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Curtis Lemay -> KAISERSCHLACHT 1918 (MINI) AAR (9/14/2014 6:30:03 PM)

(This AAR was originally posted in the Development forum on March 28th. I'm finally posting it here).

This is an AAR for analysis of my test of my “Kaiserschlacht 1918 (Mini)” scenario. As I did with the “France 1944 D-Day”, “Germany 1945 (Last Stand)”, “Soviet Union 1941”, and “Leipzig 1813” AARs, I’ll play both sides in hot seat (“changing hats” each player turn). The game was played using TOAW version This covers Germany’s last chance offensive of World War I.

Before we start, let’s review the scenario a bit.

1. Special Settings: This trial uses the new features of TOAW 3.6 as follows: Both sides have Overextended Threshold Levels of 4. Any location with 3 or less location supply will be “Overextended”. The Allies have their RFC Scalar reduced from the default 10 to 5. This makes it twice as hard to RFC defenders. This reflects the fact that the Allies were not yet using fully modern tactics, and their offensive action would more compare to World War I success rates than World War II. The Germans, who are employing a revolutionary tactical doctrine, have no such penalty.

2. Special Rules: Note that all infantry combat units begin the game sub-divided. There is a special rule that forbids their recombination (which would create unrealistic overrun abilities and thwart density penalties even worse than when divided).

3. Options: Each side has a suite of hypothetical theater options that may be chosen on turn one for appropriate VP penalties. In this trial, I declined all options. That makes the scenario historical.

4. The Forces: The composition of the forces is very similar. However, the Germans, thanks to their tactics, have a significant edge in movement allowances, and enjoy the benefit of the Special Forces icon on all their Stosstruppen units. Their squads tend to be a step above the Allied squads. They have a proficiency advantage as well (all of these factors are to model the Germany’s improved tactics). And the Germans are a homogeneous force, while the Allies must combine British with French – sometimes giving an edge in cooperation. The Allies, however, have a smattering of tanks and armored cars that may stiffen their resistance. Both sides have huge artillery concentrations – this was World War I, after all.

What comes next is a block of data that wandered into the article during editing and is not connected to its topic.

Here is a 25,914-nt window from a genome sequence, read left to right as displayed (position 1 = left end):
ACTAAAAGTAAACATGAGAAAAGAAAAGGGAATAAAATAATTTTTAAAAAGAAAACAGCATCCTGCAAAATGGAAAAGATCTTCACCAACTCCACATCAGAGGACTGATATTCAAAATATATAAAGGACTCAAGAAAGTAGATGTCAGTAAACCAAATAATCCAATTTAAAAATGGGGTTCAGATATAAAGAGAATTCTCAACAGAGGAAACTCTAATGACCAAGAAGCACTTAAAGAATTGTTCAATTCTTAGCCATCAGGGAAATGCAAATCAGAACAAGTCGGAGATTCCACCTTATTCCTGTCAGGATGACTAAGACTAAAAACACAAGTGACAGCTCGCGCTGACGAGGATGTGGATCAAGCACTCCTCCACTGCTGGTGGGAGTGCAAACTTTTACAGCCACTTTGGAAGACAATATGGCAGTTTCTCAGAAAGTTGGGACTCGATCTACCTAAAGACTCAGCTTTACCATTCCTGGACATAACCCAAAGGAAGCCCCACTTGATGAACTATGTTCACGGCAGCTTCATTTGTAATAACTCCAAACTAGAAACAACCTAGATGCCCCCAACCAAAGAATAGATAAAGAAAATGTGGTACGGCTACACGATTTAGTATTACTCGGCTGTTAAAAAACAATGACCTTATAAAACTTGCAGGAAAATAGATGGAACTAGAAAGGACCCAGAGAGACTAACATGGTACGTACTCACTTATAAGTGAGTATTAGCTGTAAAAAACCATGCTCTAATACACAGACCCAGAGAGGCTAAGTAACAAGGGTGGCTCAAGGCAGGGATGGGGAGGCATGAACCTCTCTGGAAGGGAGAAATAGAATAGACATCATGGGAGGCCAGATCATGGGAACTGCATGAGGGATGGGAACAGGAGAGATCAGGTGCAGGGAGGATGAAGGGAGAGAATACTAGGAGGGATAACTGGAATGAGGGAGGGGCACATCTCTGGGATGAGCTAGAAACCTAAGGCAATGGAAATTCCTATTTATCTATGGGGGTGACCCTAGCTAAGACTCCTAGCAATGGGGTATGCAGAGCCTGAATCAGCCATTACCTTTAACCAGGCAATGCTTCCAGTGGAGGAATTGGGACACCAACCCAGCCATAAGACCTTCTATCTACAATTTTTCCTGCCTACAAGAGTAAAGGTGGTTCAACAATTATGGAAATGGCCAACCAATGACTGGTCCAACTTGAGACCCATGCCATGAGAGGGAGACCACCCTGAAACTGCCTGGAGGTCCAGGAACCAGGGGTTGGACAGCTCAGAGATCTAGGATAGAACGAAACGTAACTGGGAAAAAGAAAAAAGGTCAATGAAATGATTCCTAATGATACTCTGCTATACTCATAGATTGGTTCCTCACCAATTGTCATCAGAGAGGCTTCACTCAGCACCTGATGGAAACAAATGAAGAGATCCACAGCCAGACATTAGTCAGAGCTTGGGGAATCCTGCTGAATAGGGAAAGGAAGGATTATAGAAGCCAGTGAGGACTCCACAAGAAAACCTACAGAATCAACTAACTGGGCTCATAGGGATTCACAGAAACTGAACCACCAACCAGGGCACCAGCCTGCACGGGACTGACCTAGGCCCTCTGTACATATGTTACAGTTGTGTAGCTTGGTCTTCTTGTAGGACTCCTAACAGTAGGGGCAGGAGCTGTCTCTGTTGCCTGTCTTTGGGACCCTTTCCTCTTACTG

5. The Map: The map is rather benign, terrain-wise. Only the presence of Fortified Line terrain in the northern half of the map aids the Allies in defensive factors. There are a few rivers which can slow the Germans down, and there is a large part of the map covered in Rocky terrain to model the area the Germans destroyed earlier, when they retreated from the Somme area. That will now slow them down when they most need to be fast. The map scale is 5km/hex, while the unit scale is divisions (actually corps/3). A more normal unit scale for that map scale would be battalions. So, the units – by themselves – violate the stacking limits. But, due to a flaw in TOAW, unstacked units will not suffer any density penalty – while virtually any stack will suffer it. So both sides must endeavor to avoid getting their units into stacked conditions – although combat will often force this against their will. This is especially an issue due to the huge artillery concentrations both sides enjoy.

6. The Starting Situation: The Allies suffer a 20% shock penalty on turn one to model the surprise the offensive caused. Worse, about half the Allied line is in disrepair and their units are in poor preparedness. Finally, the Allies are all in Limit Losses. This makes it easier to dislodge them. The Germans, meanwhile, have accumulated a huge force differential. The Germans must exploit these initial advantages to have any chance to win. The Allies will pour reinforcements and replacements into the battlefield as fast as they can, once the game starts. And they will certainly shift their units to Ignore Losses. The first turn is critical, but the follow up is equally important. The Germans must follow the infiltration principles at the operational level to succeed. To review, those principles are “Exploit Success, Abandon Failure”. Attempts to redeem operational failure will probably doom the offensive.